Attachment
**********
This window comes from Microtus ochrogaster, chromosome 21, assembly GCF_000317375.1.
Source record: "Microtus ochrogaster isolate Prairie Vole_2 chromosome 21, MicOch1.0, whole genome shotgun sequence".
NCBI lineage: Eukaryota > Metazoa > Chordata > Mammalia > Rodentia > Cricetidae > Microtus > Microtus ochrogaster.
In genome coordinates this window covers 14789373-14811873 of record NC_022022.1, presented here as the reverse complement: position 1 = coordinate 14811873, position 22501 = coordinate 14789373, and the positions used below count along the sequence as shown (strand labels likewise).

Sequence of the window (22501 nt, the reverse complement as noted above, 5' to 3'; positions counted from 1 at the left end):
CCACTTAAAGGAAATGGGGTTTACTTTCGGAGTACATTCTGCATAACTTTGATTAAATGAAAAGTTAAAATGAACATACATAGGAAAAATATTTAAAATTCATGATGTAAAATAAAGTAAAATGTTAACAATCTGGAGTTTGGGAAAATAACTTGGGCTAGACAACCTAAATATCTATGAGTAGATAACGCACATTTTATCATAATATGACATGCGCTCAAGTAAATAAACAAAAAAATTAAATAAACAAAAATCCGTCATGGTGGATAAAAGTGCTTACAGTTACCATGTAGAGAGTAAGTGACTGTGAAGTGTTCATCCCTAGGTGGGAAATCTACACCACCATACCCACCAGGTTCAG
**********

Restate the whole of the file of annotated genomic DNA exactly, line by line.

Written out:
This window comes from Microtus ochrogaster, chromosome 21, assembly GCF_000317375.1.
Source record: "Microtus ochrogaster isolate Prairie Vole_2 chromosome 21, MicOch1.0, whole genome shotgun sequence".
NCBI lineage: Eukaryota > Metazoa > Chordata > Mammalia > Rodentia > Cricetidae > Microtus > Microtus ochrogaster.
In genome coordinates this window covers 14789373-14811873 of record NC_022022.1, presented here as the reverse complement: position 1 = coordinate 14811873, position 22501 = coordinate 14789373, and the positions used below count along the sequence as shown (strand labels likewise).

Sequence of the window (22501 nt, the reverse complement as noted above, 5' to 3'; positions counted from 1 at the left end):
CCACTTAAAGGAAATGGGGTTTACTTTCGGAGTACATTCTGCATAACTTTGATTAAATGAAAAGTTAAAATGAACATACATAGGAAAAATATTTAAAATTCATGATGTAAAATAAAGTAAAATGTTAACAATCTGGAGTTTGGGAAAATAACTTGGGCTAGACAACCTAAATATCTATGAGTAGATAACGCACATTTTATCATAATATGACATGCGCTCAAGTAAATAAACAAAAAAATTAAATAAACAAAAATCCGTCATGGTGGATAAAAGTGCTTACAGTTACCATGTAGAGAGTAAGTGACTGTGAAGTGTTCATCCCTAGGTGGGAAATCTACACCACCATACCCACCAGGTTCAG